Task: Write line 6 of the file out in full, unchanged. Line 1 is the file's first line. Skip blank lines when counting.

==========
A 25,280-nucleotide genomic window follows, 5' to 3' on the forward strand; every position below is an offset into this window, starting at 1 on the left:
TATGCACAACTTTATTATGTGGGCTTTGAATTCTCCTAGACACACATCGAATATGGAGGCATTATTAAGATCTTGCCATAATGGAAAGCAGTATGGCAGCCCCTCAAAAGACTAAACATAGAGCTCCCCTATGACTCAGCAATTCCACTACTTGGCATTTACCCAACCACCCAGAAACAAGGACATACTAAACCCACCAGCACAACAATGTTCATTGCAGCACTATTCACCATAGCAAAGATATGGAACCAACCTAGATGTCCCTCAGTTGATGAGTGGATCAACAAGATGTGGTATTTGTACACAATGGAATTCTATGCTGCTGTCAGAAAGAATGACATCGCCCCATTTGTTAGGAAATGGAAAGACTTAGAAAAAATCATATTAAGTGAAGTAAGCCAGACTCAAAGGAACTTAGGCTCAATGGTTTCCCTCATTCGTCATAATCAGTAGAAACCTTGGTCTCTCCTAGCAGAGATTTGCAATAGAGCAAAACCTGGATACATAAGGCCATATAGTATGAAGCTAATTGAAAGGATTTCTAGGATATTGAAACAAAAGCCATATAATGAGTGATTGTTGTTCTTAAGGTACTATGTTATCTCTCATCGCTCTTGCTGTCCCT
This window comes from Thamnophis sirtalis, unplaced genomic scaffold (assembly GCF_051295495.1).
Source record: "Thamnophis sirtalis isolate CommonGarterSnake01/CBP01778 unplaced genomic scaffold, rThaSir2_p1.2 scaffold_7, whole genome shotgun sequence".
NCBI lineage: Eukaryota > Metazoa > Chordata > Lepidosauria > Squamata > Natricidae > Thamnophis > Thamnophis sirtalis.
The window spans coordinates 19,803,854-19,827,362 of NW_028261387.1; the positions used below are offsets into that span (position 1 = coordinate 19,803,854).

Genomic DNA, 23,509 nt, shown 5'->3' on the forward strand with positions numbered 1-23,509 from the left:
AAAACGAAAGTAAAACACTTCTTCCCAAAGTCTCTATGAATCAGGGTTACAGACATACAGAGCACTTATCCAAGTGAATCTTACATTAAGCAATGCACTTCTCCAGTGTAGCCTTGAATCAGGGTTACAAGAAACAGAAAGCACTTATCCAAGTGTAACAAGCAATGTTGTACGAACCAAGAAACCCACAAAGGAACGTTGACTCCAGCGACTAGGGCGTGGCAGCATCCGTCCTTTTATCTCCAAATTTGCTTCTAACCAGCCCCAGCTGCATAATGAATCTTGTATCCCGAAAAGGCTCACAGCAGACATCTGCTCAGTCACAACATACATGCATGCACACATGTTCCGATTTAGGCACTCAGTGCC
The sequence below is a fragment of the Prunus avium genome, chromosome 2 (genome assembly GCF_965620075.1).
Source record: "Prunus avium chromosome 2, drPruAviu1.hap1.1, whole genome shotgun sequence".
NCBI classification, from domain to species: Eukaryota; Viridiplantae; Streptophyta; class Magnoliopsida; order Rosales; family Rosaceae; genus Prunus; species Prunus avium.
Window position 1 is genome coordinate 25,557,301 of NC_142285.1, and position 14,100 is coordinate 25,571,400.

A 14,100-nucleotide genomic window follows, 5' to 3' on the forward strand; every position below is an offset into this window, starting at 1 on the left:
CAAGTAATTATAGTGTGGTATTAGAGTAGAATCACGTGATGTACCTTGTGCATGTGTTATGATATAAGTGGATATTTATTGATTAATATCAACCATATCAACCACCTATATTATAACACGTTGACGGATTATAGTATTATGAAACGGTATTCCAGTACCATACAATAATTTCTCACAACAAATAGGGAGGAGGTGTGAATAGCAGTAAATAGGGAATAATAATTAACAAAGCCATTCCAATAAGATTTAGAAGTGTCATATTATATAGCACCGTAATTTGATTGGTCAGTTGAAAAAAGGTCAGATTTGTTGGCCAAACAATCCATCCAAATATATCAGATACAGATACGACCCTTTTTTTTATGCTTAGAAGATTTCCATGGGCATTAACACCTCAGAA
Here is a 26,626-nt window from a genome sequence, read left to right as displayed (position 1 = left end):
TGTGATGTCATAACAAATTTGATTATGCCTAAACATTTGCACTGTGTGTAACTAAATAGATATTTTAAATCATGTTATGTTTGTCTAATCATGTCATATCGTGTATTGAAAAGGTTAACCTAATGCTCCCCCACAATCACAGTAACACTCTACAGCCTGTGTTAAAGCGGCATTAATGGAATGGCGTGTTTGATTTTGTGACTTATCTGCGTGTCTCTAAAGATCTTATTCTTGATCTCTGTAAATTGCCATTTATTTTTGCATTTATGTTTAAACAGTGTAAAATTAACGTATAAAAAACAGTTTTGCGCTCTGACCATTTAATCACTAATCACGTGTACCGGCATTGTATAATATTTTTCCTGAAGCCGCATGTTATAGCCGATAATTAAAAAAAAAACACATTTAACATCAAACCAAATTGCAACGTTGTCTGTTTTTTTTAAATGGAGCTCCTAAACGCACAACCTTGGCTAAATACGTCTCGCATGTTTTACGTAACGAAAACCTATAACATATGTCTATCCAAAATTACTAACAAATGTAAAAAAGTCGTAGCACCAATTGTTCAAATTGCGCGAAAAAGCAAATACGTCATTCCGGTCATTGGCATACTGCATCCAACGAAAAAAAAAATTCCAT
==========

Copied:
The window spans coordinates 19,803,854-19,827,362 of NW_028261387.1; the positions used below are offsets into that span (position 1 = coordinate 19,803,854).